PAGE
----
Daitsū Tom Wright, born and raised in Wisconsin, lived in Japan for over forty years. He practiced and studied under Uchiyama Rōshi from 1968 until the latter’s death and was ordained as a priest in 1974. A graduate of the University of Wisconsin, he taught as a professor in the English Language and Culture Program at Ryukoku University in Kyoto. He was a teacher for the Kyoto Sōtō Zen Center until 1995, and then conducted zazen gatherings with Rev. Dōyu Takamine in Kyoto and Tamba. Rev. Wright has worked on the translation and editing of several works on Zen, as well as writing on Zen, the Holocaust from a Buddhist perspective, and Japanese gardens (Samadhi on Zen Gardens—Dynamism and Tranquility, with Katsuhiko Mizuno, Suiko Books, Mitsumura Suiko Shoin, 2010). Retiring from the university in 2010, he now lives with his wife in Hilo, Hawaii, where he continues to work on translations and teach at Alaneo Zendo (Abbot Myoshin Kaniumoe) in Hilo.
Books, Courses & Podcasts
Opening the Hand of Thought
For over thirty years, Opening the Hand of Thought has offered an introduction to Zen Buddhism and meditation unmatched in clarity and power. This is the revised edition of Kosho Uchiyama’s singularly incisive classic.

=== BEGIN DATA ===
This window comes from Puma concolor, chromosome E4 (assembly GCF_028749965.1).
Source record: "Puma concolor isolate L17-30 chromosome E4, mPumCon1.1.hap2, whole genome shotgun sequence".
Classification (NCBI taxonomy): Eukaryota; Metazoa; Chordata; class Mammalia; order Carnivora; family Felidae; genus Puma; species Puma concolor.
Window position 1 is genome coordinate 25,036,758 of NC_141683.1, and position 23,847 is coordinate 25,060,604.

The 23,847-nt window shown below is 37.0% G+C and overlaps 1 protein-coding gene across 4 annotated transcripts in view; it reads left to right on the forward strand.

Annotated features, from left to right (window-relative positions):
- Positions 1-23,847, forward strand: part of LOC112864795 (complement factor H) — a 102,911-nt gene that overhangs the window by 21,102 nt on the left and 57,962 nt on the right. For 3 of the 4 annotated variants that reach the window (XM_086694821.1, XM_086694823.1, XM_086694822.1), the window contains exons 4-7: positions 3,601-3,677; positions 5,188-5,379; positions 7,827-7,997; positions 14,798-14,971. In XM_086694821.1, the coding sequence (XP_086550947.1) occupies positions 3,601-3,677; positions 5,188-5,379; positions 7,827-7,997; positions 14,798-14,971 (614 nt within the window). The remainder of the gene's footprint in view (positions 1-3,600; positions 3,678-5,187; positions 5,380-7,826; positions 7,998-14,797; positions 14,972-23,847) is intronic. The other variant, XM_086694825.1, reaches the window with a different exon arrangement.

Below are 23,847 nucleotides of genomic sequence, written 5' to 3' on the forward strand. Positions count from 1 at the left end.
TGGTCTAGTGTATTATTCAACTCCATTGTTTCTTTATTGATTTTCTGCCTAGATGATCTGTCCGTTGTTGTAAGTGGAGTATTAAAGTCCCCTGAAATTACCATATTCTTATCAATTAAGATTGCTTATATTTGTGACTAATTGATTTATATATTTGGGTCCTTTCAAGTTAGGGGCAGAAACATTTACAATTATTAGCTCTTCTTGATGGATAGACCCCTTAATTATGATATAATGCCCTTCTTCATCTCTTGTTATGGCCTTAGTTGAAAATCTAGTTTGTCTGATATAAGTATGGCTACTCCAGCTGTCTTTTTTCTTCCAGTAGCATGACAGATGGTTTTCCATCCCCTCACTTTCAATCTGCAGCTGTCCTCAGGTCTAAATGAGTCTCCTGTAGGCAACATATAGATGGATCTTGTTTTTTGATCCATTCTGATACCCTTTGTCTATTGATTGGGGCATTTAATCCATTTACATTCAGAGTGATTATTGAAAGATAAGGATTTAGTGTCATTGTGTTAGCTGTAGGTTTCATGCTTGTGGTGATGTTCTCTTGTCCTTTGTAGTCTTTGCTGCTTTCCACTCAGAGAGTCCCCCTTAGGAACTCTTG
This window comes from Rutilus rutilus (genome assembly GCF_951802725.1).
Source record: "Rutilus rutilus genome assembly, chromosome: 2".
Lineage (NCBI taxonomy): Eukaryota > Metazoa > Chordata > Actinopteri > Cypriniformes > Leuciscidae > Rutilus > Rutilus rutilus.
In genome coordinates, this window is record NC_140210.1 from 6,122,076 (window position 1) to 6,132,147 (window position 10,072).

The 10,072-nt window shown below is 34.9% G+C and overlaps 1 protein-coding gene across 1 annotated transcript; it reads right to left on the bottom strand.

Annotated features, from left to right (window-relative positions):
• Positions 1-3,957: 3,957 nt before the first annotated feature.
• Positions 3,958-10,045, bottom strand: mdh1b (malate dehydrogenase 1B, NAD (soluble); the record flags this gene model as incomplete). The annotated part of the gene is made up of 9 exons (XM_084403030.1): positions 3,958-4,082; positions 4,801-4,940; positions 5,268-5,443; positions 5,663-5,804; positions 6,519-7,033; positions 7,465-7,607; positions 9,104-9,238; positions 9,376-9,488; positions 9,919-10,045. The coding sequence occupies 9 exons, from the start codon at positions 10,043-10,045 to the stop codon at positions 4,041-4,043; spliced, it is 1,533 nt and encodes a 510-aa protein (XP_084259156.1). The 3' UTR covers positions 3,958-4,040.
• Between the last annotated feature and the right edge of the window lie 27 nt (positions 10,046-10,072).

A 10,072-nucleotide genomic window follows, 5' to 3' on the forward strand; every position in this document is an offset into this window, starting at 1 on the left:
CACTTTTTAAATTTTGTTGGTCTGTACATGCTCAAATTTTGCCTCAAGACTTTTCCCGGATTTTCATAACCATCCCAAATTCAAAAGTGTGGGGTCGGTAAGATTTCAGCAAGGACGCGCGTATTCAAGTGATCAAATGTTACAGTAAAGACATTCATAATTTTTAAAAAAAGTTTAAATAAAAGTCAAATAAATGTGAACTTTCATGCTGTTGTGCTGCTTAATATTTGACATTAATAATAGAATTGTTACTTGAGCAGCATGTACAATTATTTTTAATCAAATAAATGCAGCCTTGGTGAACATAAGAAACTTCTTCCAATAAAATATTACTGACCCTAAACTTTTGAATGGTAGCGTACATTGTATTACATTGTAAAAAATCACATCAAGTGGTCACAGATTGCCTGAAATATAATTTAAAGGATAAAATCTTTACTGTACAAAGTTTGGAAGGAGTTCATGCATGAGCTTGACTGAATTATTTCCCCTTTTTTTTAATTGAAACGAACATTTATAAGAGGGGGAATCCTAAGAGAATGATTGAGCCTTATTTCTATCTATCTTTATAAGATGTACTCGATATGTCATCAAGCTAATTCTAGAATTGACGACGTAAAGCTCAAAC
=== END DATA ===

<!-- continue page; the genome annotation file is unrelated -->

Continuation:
This new edition contains even more useful material: new prefaces, an index, and extended endnotes, in addition to a revised glossary. As Jisho Warner writes in her preface, Opening the Hand of Thought “goes directly to the heart of Zen practice. . . showing how Zen Buddhism can be a deep and life-sustaining activity.” She goes on to say, “Uchiyama looks at what a person is, what a self is, how to develop a true self not separate from all things, one that can settle in peace in the midst of life.”
By turns humorous, philosophical, and personal, Opening the Hand of Thought is above all a great book for the Buddhist practitioner. It’s a perfect follow-up for the reader who has read Zen Meditation in Plain English and is especially useful for those who have not yet encountered a Zen teacher.
Deepest Practice, Deepest Wisdom
Famously insightful and famously complex, Eihei Dogen’s writings have been studied and puzzled over for hundreds of years. In Deepest Practice, Deepest Wisdom, Kosho Uchiyama, beloved twentieth-century Zen teacher addresses himself head-on to unpacking Dogen’s wisdom from three fascicles (or chapters) of his monumental Shobogenzo for a modern audience.
The fascicles presented here from Shobogenzo, or Treasury of the True Dharma Eye include “Shoaku Makusa” or “Refraining from Evil,” “Maka Hannya Haramitsu” or “Practicing Deepest Wisdom,” and “Uji” or “Living Time.” Tom Wright and Shohaku Okumura lovingly translate Dogen’s penetrating words and Uchiyama’s thoughtful commentary on each piece. At turns poetic and funny, always insightful, this is Zen wisdom for the ages.